St Michael’s Industrial School

Cappoquin, Co Waterford


Status:Closed 1999

Management:Sisters of Mercy

THE STORY of St Michael’s Industrial School in Cappoquin is characterised by physical and sexual abuse, a dysfunctional managing nun with an alcohol problem and severe underfeeding in the early years.

The Sisters of Mercy school opened in 1877 as a conventional industrial school but became a group home in 1974. The inquiry found that the children were “severely underfed for a long period in the 1940s and 1950s”.

However, it was the era of the group home that gave rise to the most complaints. A nun with the pseudonym Sr Callida was put in charge of Group Home A in 1975 but staff became “increasingly alarmed” at how she ran the home. She had an alcohol problem, drank in front of the children and went absent for days without notice, leaving a young woman in charge of 16 young children.

In the late 1970s, her superior asked a nun, given the pseudonym Sr Melita, to act as her companion and keep an eye on matters but Sr Melita became compromised when she and Sr Callida developed “a close intimate relationship”.

Sr Callida denied that her drinking was problematic and did not accept that she had a relationship with one of the nuns named.

The inquiry also heard that Sr Callida entertained past pupils and student priests in the home and allowed them to stay overnight. There was a lot of drinking.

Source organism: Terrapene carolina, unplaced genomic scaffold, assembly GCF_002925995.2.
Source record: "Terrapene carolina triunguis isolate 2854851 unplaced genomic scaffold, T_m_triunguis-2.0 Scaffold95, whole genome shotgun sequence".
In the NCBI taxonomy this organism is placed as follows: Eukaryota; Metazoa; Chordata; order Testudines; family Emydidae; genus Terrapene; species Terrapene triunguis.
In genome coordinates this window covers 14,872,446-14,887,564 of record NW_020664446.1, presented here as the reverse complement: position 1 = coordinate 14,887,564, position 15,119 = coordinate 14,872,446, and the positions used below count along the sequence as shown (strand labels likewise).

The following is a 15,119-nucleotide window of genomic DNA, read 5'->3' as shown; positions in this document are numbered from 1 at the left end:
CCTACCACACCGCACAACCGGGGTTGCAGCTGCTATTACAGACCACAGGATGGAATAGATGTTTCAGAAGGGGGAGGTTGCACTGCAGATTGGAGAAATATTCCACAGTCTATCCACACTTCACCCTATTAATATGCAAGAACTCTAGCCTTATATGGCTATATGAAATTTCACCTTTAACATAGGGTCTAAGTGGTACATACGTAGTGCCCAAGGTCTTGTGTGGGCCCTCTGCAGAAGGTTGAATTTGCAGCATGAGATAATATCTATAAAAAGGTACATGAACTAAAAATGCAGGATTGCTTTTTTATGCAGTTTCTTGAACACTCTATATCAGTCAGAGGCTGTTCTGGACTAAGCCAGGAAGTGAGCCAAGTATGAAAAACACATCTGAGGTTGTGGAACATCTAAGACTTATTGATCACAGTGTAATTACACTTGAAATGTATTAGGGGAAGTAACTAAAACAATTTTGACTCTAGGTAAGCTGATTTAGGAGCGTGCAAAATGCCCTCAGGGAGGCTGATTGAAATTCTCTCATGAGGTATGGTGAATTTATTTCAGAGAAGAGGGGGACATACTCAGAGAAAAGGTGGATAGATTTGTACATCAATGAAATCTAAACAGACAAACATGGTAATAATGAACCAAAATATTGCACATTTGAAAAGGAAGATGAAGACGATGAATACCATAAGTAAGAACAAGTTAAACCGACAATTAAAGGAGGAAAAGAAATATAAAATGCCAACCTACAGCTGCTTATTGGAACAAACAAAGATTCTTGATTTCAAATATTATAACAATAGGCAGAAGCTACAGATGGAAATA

Sr Callida was dismissed in the late 1980s or early 1990s, after complaints by a house mother in Group Home A. However, the manager who replaced her found that she had a close friendship with the senior social worker and the pair blocked his efforts to make changes.

A senior social worker – it’s not clear if this is the same person – gave Sr Callida “a glowing reference” after her dismissal. The South Eastern Health Board offered her the job she sought, which involved caring for a young man, despite having been informed of her dismissal.

The report found that the children were “let down by poor supervision and monitoring from the Departments of Education and Health” and said the Department of Health was negligent.

One boy recalled a nun beating him because he did not hear the bell ringing. His ears were bandaged as he had just had an operation. He had to return to the hospital after the beating. Some witnesses said the lay staff were more abusive than the nuns.

The inquiry also found that a childcare worker, given the pseudonym Mr Restin in the report, should never have been employed at Cappoquin. He had abused children in another Sisters of Mercy school in Passage West. In 2003, he was sentenced to 10 years for pornography offences and indecent assault of boys in Cappoquin and Passage West.

In the early 1970s, a complainant said he and two other boys told the resident manager at Passage West that Mr Restin was abusing children. The nun, with the pseudonym Sr Vita, lined up the boys he named and all but one denied the abuse. The complainant and the other boy were then beaten so severely that the other boy needed stitches.

Mr Restin told the inquiry he abused three boys in Cappoquin.

St Joseph’s Industrial School

Clifden, Co Galway


Status:Closed 1983

Management:Sisters of Mercy

THERE WAS a “climate of fear” in St Joseph’s, the report found.

The Sisters of Mercy originally set it up as a home for girls in 1861 but later accepted boys. The report found that the corporal punishment regime was “pervasive, and on occasions excessive”.

Former residents told of being hit with implements such as a bunch of keys and a towel roller, as well as a ruler and a cane. One woman told how, when she was 12, she and a boy were confronted by a nun for coming back late one afternoon.